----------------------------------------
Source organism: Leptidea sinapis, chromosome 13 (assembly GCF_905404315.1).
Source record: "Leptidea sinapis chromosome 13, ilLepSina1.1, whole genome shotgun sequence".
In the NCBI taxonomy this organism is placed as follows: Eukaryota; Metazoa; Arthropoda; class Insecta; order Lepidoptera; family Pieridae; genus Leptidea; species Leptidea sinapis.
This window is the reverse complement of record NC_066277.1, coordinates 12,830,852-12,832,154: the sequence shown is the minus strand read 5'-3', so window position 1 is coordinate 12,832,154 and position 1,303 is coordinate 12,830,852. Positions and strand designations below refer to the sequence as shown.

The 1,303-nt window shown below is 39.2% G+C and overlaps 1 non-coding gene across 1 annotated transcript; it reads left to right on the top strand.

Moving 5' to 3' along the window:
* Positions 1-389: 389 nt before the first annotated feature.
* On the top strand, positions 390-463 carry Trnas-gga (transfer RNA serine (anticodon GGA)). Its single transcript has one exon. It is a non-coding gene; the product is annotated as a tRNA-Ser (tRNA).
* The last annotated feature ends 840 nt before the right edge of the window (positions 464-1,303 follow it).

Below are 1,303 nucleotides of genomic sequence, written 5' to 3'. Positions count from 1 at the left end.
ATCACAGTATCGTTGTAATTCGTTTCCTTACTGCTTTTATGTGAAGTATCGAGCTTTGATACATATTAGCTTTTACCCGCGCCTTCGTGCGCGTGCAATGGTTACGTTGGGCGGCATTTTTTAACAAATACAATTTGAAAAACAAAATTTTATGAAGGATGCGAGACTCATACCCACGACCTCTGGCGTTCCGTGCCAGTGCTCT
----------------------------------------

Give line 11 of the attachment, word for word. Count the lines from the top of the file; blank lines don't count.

ATCACAGTATCGTTGTAATTCGTTTCCTTACTGCTTTTATGTGAAGTATCGAGCTTTGATACATATTAGCTTTTACCCGCGCCTTCGTGCGCGTGCAATGGTTACGTTGGGCGGCATTTTTTAACAAATACAATTTGAAAAACAAAATTTTATGAAGGATGCGAGACTCATACCCACGACCTCTGGCGTTCCGTGCCAGTGCTCT